K2 has cast its spell on Warner



August 18, 2002|By CANDUS THOMSON

You find a body. A colleague suffers a horrific fatal fall before your eyes. It snows almost every day. You dodge avalanches and hang on for dear life.

And despite all that, you can't wait to plan another assault on K2, the world's second-tallest mountain.

That's what makes Chris Warner different from 99.99 percent of the rest of us who spent our summer whining about Bay Bridge traffic, the unending heat and the sorry state of baseball in Maryland.

"It's the most brutal conditions I've ever encountered," Warner says solemnly. Then he breaks into a grin. "Oh, man, I'm going back."

Either he's crazy or we are.

Warner, who climbed Mount Everest last year, returned from Pakistan earlier this month after an unsuccessful attempt to reach the 28,250-foot summit.

K2 stands in the shadow of Everest when it comes to fame, but not when it comes to ferociousness. Expert mountaineers rate K2, which kills one in four of climbers, almost twice as dangerous as Everest. In fact, it is at its deadliest after climbers reach the summit and begin their descent.

"You just feel it all the time," says Warner, who lives in Baltimore County. "If you don't, you're delusional.

Reminders come in the form of about 45 tin plates attached to the Gilkey Memorial at Base Camp - each with the name of a climber who died on K2's slopes. The memorial is named for Art Gilkey, a member of the 1953 American expedition who was swept to his death as his teammates tried to rescue him.

"They're all climbers whose names you know, and they're all better than you are," Warner says.

This year, K2 doled out plenty of punishment.

Inclement weather kept most of the mountaineers pinned below 19,690 feet.

Japanese climbers slogged from Camp 3 at 23,500 feet to Camp 4 at 25,000 feet "in waist-deep snow, which is insane because of the avalanche danger," Warner says.

A summit bid by the Chinese expedition stalled at 27,560 feet and climbers came close to walking off the side of the mountain in a blinding snowstorm.

"They couldn't find their tent coming down," Warner recalls. "There was crying and pleading on the radios. Their leader begged them to stay where they were. When the wind died down to where they could see, they found that they were just [half a football field] from their tent."

Warner found the remains of an unidentified climber on July 22, while hiking across the Godwin Austen Glacier at the base of the mountain.

When he saw the foot, he yelled to his teammates, "Don't look to your right."

But Warner stopped and looked. "I said, `I need to deal with this. I need to help some family close a chapter.' "

So he searched for some kind of identification, not easy after a falling body has been abused by ice and rocks. The dead climber was wearing a Patagonia jacket zipped up to the neck. Underneath was a buttoned-up Eddie Bauer chamois shirt.

By the clothing style, Warner guesses he died in the late 1970s or early 1980s, but that's all they were able to determine before they buried the remains and headed back to Advance Base Camp.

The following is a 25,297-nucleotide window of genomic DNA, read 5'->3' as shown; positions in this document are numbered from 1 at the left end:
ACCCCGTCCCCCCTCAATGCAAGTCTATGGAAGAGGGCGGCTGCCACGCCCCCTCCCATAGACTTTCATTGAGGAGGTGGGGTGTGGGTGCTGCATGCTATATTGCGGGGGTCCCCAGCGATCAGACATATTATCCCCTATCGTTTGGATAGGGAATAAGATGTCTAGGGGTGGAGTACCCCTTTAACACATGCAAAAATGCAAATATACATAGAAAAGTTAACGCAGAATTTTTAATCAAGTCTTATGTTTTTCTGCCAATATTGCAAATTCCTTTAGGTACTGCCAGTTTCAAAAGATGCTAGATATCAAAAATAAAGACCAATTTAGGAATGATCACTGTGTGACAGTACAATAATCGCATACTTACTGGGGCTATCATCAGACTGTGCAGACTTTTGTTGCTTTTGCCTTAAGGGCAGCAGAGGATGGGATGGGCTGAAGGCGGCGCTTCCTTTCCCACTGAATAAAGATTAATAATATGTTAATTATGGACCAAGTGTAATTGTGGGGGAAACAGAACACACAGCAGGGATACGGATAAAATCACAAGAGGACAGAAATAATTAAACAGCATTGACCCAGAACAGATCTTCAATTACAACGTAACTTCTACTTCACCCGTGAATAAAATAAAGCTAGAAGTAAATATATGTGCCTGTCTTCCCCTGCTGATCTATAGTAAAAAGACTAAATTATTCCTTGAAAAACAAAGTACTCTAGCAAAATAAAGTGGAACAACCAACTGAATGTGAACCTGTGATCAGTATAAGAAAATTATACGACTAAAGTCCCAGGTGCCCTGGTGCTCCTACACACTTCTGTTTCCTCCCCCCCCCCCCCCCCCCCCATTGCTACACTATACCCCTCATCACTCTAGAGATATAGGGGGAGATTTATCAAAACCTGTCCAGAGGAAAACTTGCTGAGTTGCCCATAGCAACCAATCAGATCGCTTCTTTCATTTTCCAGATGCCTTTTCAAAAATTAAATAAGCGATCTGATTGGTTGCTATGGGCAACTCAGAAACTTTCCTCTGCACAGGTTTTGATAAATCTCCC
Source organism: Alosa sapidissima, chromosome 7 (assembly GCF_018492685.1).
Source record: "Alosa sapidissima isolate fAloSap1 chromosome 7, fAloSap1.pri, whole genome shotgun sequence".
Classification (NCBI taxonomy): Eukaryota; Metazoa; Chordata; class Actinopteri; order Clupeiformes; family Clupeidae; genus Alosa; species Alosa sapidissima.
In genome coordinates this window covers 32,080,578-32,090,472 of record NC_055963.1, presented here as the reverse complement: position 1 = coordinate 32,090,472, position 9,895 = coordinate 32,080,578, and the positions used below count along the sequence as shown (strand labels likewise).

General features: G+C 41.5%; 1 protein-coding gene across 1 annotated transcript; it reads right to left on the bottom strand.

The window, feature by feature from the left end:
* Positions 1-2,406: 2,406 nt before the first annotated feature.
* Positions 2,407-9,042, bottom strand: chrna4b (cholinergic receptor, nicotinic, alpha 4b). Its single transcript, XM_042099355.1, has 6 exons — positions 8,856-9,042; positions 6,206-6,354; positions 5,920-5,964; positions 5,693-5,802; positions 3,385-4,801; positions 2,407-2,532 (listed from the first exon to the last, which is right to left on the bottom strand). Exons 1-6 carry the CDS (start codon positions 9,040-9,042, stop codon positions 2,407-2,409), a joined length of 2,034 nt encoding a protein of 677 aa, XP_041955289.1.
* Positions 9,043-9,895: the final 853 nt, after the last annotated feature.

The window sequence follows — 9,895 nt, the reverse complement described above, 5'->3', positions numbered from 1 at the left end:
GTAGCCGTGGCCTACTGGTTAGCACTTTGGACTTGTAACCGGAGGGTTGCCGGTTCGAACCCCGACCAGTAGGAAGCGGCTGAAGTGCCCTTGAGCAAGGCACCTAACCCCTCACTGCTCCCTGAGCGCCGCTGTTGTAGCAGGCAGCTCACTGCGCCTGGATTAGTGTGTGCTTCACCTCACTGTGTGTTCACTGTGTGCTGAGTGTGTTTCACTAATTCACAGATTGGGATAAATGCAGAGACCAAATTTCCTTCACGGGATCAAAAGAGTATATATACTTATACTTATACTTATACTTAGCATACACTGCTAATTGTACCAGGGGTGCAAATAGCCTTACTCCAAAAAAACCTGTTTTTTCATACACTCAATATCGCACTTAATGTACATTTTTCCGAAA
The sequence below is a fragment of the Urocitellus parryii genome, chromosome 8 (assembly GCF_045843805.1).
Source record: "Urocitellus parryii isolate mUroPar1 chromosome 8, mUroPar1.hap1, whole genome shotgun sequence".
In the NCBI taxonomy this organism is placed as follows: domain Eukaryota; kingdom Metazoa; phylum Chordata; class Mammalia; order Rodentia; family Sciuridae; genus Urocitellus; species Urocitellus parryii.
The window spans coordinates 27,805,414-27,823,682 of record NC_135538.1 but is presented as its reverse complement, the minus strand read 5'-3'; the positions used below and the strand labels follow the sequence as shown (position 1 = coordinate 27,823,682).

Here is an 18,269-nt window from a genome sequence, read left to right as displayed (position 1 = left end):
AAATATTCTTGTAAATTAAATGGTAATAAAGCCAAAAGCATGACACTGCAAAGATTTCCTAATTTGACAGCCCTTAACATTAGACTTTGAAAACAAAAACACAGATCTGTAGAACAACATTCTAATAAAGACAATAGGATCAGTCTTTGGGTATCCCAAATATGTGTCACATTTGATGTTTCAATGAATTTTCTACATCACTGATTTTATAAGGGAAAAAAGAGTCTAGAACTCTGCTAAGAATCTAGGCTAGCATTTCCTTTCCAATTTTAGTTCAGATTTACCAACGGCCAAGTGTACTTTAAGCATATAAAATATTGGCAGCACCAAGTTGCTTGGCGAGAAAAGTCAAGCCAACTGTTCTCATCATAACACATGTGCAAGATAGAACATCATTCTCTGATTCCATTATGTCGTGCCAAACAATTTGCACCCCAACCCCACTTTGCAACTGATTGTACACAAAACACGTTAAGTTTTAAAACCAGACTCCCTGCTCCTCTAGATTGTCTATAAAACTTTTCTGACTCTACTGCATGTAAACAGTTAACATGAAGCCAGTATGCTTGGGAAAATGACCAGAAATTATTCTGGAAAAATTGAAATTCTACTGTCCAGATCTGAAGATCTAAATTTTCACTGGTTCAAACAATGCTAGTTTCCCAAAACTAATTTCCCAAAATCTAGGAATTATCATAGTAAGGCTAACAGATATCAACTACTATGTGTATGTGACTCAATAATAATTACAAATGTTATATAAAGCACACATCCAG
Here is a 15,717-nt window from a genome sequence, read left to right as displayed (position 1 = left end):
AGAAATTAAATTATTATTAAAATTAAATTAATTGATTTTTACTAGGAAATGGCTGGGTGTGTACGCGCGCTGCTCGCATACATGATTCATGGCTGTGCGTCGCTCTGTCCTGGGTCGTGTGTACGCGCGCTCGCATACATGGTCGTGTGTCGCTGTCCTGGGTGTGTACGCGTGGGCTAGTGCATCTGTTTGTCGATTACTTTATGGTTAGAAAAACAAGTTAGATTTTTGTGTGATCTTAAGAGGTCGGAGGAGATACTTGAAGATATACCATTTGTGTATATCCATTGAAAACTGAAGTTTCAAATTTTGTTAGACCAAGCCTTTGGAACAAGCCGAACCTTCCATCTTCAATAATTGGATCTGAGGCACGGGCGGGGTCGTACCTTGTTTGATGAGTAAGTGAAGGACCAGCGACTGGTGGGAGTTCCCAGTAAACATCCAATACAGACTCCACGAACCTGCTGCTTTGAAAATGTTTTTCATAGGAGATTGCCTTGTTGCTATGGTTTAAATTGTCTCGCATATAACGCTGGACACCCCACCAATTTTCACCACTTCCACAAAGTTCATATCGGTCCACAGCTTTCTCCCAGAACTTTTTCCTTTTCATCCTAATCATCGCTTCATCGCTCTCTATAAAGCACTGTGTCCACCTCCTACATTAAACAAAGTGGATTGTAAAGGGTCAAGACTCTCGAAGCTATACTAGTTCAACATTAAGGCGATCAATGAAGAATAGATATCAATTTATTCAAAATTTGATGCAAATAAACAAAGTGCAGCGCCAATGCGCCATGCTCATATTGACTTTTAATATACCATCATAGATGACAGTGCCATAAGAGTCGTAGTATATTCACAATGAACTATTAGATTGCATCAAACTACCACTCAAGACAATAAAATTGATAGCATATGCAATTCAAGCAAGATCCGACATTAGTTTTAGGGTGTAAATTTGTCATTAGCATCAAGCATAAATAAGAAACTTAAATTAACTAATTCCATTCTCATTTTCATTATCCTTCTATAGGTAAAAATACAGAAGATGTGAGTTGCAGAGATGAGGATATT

But that was just a prelude to what Warner calls "one of the worst days of my life."

He wrote in an email to friends on July 23:

"As I was standing at ABC, one of our group started screaming. A body was falling down the face, bouncing, spinning, tumbling. Pieces of gear spread downward. Was it two bodies? Was it Pasang Dawa, a Sherpa on our team, who was high above us? Was it one of the four high altitude porters that were climbing from Camp 1 to Camp 2? Everyone was screaming. [Expedition leader] Henry Todd on the ropes high above us, dodged one object and then seemed to be hit by the second. He was knocked off his feet. Did it kill him?

"It wasn't a pretty fall. Large, red spots marked every point of contact. His [the unknown climber's] body finally stopped, pushed into the snow, about 500 feet above those of us at ABC."

Warner and expedition member Rod Richardson hurried to the fallen climber's side. Capt. Muhammud Iqbal, the Pakistani Army liaison officer for the Chinese-Pakistan Friendship Expedition, was dead, the second fatality of the K2 season.

When Warner arrived back at Base Camp, he decided not to fight the mountain anymore. He and his teammates packed their bags and started home.

"It's a phenomenal mountaineering challenge," he says. "I know I have all the skills to climb it."

But first, Warner is embarking on a different kind of adventure - opening a second climbing gym to go with Earth Treks Climbing Center in Columbia.

The new gym on Greenspring Road in Timonium is "my $1.1 million clubhouse and a playground for REI employees," he says of his soon-to-be neighbors at the outdoors store.

Right now, workers are tearing the roof off the building so that the 20-foot-tall walls can grow to 54 feet. Inside the 16,000-square-foot gym will be two teaching areas, a 2,000-square-foot retail area and a coffee shop.

Warner, who hauls good coffee around on all his expeditions, insisted on the latter.

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